• other private affordable homeownership products which should be primarily privately funded
  • other innovative routes into homeownership which do not require government investment but may require the removal of regulatory or other barriers

The consultation document is available here and is open until 1st February 2019

If you have any queries on any of these documents please get in touch with



NHC Social Housing Green Paper Consultation Response

The Green Paper, ‘a new deal for social housing’ sets out some significant opportunities and challenges which go to the heart of the purpose of social housing.

During the open consultation period the NHC travelled to all three regions in the North to speak to its members in detail about the proposals and what this means for the future of the social housing sector and what this means for Northern providers.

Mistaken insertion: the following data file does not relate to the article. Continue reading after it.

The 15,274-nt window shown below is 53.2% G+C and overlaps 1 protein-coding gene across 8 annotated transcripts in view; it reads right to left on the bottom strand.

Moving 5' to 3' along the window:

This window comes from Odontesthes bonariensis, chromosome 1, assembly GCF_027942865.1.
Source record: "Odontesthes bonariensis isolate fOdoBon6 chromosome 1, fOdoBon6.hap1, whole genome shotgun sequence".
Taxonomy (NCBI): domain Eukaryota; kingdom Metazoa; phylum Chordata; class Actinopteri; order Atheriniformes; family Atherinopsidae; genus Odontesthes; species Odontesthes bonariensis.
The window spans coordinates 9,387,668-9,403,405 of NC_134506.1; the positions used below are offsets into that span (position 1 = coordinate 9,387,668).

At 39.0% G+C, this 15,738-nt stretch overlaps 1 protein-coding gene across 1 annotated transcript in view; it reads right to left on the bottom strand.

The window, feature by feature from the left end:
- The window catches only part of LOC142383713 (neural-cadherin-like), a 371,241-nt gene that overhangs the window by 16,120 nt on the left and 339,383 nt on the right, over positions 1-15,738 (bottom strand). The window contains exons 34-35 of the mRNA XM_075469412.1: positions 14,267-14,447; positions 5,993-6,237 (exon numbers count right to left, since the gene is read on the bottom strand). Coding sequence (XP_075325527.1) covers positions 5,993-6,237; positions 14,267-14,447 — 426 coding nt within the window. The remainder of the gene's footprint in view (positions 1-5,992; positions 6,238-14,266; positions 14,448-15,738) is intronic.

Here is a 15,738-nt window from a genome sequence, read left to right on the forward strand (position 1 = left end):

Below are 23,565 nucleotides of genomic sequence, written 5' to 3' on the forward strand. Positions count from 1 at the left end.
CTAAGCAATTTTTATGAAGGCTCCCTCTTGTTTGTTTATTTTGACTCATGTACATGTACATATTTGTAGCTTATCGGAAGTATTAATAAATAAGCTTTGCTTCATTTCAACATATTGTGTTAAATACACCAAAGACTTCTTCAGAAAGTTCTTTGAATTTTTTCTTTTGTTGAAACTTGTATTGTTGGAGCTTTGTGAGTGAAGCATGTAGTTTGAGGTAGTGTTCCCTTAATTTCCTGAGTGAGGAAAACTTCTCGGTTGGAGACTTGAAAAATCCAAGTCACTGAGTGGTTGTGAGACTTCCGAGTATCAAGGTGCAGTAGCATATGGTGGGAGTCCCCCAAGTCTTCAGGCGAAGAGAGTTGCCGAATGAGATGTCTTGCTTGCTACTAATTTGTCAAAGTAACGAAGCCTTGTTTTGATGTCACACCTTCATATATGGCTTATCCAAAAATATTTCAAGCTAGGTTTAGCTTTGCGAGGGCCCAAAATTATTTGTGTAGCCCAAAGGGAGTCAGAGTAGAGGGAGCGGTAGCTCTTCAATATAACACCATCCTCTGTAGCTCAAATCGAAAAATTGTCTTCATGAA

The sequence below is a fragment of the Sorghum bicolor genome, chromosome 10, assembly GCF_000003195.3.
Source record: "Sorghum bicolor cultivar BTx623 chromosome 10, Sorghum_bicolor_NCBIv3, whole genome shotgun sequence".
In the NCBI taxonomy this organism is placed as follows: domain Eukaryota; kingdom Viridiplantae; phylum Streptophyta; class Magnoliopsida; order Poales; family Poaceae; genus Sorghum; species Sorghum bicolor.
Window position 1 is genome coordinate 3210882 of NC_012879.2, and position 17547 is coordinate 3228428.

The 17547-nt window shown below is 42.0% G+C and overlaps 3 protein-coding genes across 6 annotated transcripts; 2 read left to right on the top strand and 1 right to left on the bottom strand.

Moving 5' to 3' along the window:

The consultation is now closed and the NHC response is here. This is very much an ongoing piece of work. The Government will respond to the consultation responses in the new year and we will continue the dialogue with our members as the outcome of this national debate on social housing continues.

Where is the investment in Northern housing?

Monday’s Budget brought the expectation of a nationwide boost to house-building.  With an announcement of an extra £500m funding to pay for the support structure that allows the building of new homes, it was a welcome announcement to deliver a boost to supply.